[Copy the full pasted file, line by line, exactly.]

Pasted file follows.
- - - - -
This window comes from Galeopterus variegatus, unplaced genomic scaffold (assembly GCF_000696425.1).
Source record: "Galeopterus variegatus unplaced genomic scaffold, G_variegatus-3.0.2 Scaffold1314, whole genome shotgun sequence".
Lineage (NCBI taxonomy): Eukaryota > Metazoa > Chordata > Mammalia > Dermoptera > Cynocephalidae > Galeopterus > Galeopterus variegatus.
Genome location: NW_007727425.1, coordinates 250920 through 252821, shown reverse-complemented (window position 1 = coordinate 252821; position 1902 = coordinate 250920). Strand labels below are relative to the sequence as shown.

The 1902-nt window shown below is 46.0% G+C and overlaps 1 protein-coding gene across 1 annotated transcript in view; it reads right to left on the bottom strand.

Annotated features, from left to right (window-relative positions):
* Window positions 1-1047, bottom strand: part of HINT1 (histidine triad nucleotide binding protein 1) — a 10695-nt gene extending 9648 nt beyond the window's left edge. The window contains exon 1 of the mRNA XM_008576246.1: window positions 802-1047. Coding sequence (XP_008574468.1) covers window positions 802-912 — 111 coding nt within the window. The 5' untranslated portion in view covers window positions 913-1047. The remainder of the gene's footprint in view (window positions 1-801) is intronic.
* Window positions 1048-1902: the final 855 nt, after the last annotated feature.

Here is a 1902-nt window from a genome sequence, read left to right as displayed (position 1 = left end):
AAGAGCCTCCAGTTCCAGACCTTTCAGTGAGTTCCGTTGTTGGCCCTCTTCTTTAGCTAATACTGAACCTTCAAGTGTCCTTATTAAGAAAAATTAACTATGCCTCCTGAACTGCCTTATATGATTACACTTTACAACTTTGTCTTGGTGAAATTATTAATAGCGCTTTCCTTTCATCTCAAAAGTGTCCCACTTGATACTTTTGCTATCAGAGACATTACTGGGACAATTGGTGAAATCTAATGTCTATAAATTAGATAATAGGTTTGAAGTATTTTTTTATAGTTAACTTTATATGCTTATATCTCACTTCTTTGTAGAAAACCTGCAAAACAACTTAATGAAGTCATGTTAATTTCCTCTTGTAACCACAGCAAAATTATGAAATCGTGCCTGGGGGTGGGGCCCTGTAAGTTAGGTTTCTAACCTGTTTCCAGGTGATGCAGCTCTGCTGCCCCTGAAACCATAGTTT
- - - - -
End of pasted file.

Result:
This window comes from Galeopterus variegatus, unplaced genomic scaffold (assembly GCF_000696425.1).
Source record: "Galeopterus variegatus unplaced genomic scaffold, G_variegatus-3.0.2 Scaffold1314, whole genome shotgun sequence".
Lineage (NCBI taxonomy): Eukaryota > Metazoa > Chordata > Mammalia > Dermoptera > Cynocephalidae > Galeopterus > Galeopterus variegatus.
Genome location: NW_007727425.1, coordinates 250920 through 252821, shown reverse-complemented (window position 1 = coordinate 252821; position 1902 = coordinate 250920). Strand labels below are relative to the sequence as shown.

The 1902-nt window shown below is 46.0% G+C and overlaps 1 protein-coding gene across 1 annotated transcript in view; it reads right to left on the bottom strand.

Annotated features, from left to right (window-relative positions):
* Window positions 1-1047, bottom strand: part of HINT1 (histidine triad nucleotide binding protein 1) — a 10695-nt gene extending 9648 nt beyond the window's left edge. The window contains exon 1 of the mRNA XM_008576246.1: window positions 802-1047. Coding sequence (XP_008574468.1) covers window positions 802-912 — 111 coding nt within the window. The 5' untranslated portion in view covers window positions 913-1047. The remainder of the gene's footprint in view (window positions 1-801) is intronic.
* Window positions 1048-1902: the final 855 nt, after the last annotated feature.

Here is a 1902-nt window from a genome sequence, read left to right as displayed (position 1 = left end):
AAGAGCCTCCAGTTCCAGACCTTTCAGTGAGTTCCGTTGTTGGCCCTCTTCTTTAGCTAATACTGAACCTTCAAGTGTCCTTATTAAGAAAAATTAACTATGCCTCCTGAACTGCCTTATATGATTACACTTTACAACTTTGTCTTGGTGAAATTATTAATAGCGCTTTCCTTTCATCTCAAAAGTGTCCCACTTGATACTTTTGCTATCAGAGACATTACTGGGACAATTGGTGAAATCTAATGTCTATAAATTAGATAATAGGTTTGAAGTATTTTTTTATAGTTAACTTTATATGCTTATATCTCACTTCTTTGTAGAAAACCTGCAAAACAACTTAATGAAGTCATGTTAATTTCCTCTTGTAACCACAGCAAAATTATGAAATCGTGCCTGGGGGTGGGGCCCTGTAAGTTAGGTTTCTAACCTGTTTCCAGGTGATGCAGCTCTGCTGCCCCTGAAACCATAGTTT